Even in the best run organisation, circumstances can sometimes arise which lead to a temporary reduction in work. A carefully developed strategy for managing the recruitment and turnover of employees can help minimise the need for lay-offs or short time working.
When employees are not provided with work by their employer, and the situation is expected to be temporary, they are regarded as being laid off. There is a general right at common law to tell most employees not to turn up for work but there is no general right not to pay them because work is not available. Employees can be laid off without pay where there is a specific term in their contract allowing the employer to do so.
When employees are laid off, they may be entitled to a statutory guarantee payment from the employer. Payment is limited to a maximum of five days in any period of three months and the daily amount is subject to an upper limit which is reviewed annually.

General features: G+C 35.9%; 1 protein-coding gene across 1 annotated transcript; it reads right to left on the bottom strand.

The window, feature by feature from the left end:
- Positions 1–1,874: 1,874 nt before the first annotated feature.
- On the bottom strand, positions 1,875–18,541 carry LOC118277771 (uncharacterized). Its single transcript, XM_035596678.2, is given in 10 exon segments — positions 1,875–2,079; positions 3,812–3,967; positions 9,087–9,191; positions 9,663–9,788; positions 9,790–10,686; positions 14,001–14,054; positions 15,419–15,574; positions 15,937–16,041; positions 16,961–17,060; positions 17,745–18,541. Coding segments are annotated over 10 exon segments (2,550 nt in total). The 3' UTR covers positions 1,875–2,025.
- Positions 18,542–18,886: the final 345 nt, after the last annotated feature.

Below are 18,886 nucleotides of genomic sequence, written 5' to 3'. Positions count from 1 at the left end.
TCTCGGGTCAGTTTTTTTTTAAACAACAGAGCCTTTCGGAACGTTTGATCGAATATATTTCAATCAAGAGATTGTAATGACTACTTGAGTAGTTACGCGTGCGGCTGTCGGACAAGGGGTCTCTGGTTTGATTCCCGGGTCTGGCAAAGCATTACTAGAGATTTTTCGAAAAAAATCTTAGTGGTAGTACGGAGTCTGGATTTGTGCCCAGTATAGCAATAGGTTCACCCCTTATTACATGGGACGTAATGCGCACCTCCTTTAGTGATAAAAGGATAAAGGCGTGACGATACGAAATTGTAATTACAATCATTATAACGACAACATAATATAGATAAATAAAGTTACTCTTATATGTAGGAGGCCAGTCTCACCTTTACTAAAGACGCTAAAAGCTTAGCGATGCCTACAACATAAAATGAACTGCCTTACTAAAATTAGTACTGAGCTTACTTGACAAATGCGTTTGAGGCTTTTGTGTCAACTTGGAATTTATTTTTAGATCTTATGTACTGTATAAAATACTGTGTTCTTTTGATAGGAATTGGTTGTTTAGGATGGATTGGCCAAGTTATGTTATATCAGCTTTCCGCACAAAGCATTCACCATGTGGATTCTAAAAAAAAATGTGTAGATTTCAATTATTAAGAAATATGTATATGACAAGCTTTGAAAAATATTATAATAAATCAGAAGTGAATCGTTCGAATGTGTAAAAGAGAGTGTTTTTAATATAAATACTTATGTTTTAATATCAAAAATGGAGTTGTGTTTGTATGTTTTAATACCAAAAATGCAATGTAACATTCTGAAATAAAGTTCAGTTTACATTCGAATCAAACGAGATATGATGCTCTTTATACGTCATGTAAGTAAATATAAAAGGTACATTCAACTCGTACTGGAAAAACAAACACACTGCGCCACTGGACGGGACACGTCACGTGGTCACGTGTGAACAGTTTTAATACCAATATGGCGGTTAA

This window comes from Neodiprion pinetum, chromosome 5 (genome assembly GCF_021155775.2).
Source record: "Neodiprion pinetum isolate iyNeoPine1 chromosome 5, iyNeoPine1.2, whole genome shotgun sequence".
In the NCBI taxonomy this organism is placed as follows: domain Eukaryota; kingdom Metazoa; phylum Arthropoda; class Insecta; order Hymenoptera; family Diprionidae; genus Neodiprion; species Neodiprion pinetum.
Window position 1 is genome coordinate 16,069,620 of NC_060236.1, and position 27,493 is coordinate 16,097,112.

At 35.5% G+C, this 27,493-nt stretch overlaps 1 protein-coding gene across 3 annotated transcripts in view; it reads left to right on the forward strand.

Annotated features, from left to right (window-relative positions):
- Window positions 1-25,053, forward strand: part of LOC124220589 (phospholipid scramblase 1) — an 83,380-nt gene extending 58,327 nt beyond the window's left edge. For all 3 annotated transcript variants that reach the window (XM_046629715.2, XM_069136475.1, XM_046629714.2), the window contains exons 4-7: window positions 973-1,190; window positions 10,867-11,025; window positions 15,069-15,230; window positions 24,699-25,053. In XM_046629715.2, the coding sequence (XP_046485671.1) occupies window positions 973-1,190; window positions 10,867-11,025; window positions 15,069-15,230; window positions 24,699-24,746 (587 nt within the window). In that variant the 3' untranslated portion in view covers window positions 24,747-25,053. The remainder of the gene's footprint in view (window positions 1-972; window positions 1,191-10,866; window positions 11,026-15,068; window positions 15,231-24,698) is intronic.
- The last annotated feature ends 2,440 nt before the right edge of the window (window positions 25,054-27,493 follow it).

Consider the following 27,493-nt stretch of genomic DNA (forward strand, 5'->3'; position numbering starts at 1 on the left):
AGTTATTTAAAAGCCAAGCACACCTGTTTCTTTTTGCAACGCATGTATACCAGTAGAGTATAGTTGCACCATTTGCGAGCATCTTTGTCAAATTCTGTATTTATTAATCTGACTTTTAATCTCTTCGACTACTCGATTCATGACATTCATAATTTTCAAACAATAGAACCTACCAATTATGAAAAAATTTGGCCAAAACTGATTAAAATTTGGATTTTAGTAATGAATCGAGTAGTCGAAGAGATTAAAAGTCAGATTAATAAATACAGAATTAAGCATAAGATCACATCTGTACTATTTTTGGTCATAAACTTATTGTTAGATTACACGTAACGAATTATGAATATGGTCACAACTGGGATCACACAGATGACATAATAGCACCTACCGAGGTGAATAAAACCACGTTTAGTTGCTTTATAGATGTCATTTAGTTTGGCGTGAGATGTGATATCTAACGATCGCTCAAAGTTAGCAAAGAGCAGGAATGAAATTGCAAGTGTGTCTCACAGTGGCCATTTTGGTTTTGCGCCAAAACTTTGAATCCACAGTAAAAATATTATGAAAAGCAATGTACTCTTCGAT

Information note - Temporary lay-off and Short-time working
A lock-out is when an employer refuses to allow their employees on the premises and does not allow them to work. It is a form of industrial action taken by employers rather than employees and normally occurs when employees refuse to undertake certain work/accept new terms and conditions.
See also Industrial Action
An employee who has been dismissed by their employer and who presents a claim of Unfair Dismissal to the Industrial Tribunal has an obligation to mitigate their loss; they must take all steps necessary to seek alternative work to reduce their financial loss as a result of the dismissal. Failure to do so could result in a reduction in their compensation.